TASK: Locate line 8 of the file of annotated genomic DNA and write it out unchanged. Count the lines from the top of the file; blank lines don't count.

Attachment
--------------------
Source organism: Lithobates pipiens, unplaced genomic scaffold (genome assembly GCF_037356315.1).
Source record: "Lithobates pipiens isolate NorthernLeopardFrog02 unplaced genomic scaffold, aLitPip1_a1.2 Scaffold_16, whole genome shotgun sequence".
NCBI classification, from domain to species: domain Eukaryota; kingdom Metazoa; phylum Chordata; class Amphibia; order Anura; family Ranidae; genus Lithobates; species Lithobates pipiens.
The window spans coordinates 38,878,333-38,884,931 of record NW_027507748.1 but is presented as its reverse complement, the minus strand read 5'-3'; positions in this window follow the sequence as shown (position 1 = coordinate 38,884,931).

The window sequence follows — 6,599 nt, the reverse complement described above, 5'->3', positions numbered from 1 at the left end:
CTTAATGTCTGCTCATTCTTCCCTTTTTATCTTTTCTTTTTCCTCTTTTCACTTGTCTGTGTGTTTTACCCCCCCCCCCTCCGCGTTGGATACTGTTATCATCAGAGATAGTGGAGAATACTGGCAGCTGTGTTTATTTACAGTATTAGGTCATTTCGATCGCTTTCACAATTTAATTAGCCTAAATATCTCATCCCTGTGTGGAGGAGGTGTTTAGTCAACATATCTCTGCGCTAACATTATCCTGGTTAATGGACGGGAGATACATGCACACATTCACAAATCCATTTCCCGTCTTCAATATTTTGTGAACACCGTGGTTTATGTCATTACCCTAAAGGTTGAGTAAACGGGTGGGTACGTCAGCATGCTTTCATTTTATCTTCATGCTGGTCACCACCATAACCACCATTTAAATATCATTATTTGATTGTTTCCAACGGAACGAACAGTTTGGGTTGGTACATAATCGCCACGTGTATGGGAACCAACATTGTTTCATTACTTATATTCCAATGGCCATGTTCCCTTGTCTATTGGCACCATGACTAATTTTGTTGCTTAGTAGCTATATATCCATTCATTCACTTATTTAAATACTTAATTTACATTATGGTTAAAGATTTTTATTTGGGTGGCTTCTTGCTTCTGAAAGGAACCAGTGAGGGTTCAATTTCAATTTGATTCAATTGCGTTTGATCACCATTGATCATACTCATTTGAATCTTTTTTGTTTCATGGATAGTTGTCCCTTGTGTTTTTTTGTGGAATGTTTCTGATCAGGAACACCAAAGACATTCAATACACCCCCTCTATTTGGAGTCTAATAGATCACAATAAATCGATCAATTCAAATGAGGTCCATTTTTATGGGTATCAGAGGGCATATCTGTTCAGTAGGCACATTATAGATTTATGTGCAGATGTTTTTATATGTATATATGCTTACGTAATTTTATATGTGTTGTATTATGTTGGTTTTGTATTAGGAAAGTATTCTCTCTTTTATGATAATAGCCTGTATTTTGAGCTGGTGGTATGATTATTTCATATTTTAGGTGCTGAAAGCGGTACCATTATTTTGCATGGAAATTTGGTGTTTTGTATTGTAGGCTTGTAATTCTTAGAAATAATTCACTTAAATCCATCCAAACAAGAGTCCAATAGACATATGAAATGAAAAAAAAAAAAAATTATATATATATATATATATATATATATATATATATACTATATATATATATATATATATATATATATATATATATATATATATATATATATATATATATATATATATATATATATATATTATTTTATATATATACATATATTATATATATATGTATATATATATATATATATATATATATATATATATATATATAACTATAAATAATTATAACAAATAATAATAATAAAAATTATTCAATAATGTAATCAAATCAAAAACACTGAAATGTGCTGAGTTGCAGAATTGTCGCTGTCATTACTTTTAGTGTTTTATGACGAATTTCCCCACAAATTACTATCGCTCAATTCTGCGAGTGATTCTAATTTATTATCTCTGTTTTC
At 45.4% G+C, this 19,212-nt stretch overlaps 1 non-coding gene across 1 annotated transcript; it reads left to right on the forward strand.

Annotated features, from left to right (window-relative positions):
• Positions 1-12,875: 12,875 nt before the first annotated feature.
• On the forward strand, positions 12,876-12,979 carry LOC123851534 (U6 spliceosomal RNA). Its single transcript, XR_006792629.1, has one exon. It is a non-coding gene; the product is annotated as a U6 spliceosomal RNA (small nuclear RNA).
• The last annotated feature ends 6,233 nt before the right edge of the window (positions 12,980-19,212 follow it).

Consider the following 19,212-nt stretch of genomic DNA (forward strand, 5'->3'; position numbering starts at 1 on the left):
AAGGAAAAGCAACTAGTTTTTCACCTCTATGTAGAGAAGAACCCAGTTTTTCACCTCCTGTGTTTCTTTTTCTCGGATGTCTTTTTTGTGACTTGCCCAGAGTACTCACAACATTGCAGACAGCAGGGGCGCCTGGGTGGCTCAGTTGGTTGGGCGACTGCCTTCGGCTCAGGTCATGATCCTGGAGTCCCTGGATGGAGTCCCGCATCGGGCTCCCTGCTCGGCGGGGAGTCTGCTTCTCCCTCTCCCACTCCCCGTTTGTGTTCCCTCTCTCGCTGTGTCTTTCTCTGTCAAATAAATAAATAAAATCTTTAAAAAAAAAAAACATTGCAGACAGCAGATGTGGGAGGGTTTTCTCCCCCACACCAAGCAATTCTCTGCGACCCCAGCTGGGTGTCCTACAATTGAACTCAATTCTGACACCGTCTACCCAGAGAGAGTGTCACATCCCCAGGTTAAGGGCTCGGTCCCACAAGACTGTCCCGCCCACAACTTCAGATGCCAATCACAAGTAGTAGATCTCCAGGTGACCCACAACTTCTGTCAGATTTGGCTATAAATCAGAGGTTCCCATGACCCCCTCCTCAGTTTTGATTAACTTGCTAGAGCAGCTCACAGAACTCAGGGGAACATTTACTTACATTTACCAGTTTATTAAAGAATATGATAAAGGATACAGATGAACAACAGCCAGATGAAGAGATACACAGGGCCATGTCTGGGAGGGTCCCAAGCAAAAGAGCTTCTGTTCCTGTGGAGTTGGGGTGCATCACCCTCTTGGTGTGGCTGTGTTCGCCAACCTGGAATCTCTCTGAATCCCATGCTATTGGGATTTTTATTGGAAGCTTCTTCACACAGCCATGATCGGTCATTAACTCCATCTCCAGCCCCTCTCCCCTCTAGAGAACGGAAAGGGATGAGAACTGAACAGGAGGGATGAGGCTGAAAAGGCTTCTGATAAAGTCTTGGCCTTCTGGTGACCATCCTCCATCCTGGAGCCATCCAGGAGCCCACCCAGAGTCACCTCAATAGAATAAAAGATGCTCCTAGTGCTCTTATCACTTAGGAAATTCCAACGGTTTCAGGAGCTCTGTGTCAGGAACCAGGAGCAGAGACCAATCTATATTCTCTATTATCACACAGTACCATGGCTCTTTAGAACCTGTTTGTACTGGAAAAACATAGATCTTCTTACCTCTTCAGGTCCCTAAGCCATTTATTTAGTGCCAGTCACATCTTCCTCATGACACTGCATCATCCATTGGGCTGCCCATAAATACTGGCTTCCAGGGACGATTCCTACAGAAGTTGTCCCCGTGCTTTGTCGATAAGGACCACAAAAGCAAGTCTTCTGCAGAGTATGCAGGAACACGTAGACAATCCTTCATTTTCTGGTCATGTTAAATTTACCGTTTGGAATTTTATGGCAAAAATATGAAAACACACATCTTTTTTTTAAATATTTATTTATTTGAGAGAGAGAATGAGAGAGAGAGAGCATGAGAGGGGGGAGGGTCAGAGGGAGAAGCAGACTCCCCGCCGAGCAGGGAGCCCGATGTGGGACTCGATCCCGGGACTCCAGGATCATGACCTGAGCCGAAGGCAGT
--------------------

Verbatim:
Annotated features, from left to right (window-relative positions):